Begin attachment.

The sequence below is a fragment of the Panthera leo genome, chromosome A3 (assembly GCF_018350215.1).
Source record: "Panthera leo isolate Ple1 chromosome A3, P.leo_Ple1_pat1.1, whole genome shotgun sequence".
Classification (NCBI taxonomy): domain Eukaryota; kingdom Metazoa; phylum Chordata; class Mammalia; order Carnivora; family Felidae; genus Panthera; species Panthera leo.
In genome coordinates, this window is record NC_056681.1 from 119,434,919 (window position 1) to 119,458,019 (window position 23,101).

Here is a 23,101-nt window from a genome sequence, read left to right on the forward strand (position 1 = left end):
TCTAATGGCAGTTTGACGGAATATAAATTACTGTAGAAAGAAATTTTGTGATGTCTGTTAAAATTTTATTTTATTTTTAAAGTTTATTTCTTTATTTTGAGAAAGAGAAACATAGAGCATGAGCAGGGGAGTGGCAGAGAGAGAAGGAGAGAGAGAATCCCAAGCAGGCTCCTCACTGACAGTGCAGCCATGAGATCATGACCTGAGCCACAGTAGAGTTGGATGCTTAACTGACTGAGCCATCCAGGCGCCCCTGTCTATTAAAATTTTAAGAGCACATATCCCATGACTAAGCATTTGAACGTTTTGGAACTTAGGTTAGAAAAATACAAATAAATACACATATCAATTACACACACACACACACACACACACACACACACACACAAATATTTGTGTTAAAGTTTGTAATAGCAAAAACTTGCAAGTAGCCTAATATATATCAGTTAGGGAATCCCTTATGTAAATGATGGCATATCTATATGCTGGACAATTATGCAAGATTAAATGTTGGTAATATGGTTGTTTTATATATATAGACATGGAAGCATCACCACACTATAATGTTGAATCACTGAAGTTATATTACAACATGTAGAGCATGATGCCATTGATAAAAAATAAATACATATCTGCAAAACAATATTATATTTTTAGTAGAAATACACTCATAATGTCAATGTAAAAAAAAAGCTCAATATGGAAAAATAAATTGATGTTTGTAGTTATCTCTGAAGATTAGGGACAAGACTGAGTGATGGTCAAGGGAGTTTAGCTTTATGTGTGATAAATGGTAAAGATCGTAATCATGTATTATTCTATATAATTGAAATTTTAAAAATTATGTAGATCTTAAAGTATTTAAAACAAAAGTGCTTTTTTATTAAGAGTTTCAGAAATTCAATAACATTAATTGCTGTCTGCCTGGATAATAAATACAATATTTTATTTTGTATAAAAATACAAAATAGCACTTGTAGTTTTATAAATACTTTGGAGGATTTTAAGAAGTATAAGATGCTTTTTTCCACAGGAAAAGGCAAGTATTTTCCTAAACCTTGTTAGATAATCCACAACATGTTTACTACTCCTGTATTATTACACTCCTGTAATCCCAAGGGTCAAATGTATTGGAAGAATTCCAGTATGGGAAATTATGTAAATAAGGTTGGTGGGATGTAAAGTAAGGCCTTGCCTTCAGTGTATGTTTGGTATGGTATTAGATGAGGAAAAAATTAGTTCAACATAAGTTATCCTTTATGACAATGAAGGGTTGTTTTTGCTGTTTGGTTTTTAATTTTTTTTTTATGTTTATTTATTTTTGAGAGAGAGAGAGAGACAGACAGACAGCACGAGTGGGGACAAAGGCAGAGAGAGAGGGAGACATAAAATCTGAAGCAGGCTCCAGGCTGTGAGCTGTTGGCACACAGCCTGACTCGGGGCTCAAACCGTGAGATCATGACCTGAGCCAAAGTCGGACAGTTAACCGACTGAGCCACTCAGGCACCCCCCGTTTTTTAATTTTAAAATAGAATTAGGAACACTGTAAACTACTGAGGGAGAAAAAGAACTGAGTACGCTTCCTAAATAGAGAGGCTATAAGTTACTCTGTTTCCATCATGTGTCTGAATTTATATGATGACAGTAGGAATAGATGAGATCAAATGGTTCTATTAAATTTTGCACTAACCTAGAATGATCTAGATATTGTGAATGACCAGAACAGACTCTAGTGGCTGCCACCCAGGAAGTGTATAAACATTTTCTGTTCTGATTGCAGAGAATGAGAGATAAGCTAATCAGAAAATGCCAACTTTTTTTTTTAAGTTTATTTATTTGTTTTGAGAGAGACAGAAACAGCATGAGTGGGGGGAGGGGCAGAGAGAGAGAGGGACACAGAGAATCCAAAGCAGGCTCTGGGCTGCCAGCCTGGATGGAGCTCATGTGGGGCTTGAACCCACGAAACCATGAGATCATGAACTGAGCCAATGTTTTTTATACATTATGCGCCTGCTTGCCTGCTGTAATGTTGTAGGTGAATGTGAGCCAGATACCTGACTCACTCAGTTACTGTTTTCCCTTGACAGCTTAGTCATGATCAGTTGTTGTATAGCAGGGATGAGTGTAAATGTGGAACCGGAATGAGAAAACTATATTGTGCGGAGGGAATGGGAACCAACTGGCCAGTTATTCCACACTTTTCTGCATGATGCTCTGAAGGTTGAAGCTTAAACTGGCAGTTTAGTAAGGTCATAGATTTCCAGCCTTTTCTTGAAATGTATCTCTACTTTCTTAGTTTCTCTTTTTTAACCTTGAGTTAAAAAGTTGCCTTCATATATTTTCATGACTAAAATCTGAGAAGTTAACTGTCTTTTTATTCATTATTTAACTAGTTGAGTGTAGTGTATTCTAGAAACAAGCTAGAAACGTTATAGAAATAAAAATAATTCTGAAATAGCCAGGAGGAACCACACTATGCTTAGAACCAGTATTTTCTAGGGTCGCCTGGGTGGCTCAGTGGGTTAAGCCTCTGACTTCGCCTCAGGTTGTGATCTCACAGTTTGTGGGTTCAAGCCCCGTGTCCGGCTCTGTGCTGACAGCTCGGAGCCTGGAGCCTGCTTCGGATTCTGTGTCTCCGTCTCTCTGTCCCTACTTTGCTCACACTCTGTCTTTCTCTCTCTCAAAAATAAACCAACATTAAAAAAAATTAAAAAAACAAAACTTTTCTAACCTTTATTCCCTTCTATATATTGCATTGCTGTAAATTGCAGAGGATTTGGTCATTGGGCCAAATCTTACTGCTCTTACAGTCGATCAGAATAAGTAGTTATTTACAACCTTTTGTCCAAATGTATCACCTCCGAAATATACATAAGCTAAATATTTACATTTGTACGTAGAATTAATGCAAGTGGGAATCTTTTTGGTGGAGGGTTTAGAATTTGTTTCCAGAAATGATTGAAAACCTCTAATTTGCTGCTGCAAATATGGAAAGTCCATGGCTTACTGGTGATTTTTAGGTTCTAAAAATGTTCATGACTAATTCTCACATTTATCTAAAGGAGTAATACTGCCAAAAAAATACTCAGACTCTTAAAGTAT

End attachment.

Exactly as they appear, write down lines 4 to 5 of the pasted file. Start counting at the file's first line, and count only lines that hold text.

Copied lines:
In genome coordinates, this window is record NC_056681.1 from 119,434,919 (window position 1) to 119,458,019 (window position 23,101).

Here is a 23,101-nt window from a genome sequence, read left to right on the forward strand (position 1 = left end):